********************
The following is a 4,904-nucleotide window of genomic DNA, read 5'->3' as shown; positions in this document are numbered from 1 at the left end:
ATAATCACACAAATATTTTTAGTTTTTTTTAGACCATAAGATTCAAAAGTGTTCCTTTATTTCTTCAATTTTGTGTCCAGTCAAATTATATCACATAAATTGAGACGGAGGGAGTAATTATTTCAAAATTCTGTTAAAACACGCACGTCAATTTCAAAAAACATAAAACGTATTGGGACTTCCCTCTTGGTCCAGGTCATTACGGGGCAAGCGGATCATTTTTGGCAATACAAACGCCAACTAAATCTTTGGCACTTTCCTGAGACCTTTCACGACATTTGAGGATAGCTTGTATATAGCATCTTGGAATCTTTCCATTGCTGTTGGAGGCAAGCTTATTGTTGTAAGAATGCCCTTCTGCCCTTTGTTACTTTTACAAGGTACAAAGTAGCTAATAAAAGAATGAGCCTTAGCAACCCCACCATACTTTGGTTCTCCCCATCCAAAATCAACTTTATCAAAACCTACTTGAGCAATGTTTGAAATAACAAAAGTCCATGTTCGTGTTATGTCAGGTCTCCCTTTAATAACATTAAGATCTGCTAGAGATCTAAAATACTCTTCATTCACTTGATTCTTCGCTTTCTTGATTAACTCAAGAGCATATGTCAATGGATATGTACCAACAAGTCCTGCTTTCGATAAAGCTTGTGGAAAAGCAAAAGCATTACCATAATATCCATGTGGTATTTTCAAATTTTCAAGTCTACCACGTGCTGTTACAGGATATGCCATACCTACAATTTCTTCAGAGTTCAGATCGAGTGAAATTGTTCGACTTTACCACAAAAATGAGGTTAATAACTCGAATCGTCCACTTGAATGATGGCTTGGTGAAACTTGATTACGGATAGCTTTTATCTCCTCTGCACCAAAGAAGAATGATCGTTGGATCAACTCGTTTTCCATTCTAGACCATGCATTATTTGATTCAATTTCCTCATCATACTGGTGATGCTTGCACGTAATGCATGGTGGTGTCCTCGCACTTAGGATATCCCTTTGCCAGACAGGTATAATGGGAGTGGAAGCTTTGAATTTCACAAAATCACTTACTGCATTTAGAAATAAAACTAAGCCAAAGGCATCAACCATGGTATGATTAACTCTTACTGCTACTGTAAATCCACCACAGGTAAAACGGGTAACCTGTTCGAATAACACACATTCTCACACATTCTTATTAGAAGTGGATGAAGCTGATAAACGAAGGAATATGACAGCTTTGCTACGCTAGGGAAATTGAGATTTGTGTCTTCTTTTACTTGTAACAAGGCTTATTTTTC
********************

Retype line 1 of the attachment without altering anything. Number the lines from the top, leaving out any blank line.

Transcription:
The following is a 4,904-nucleotide window of genomic DNA, read 5'->3' as shown; positions in this document are numbered from 1 at the left end: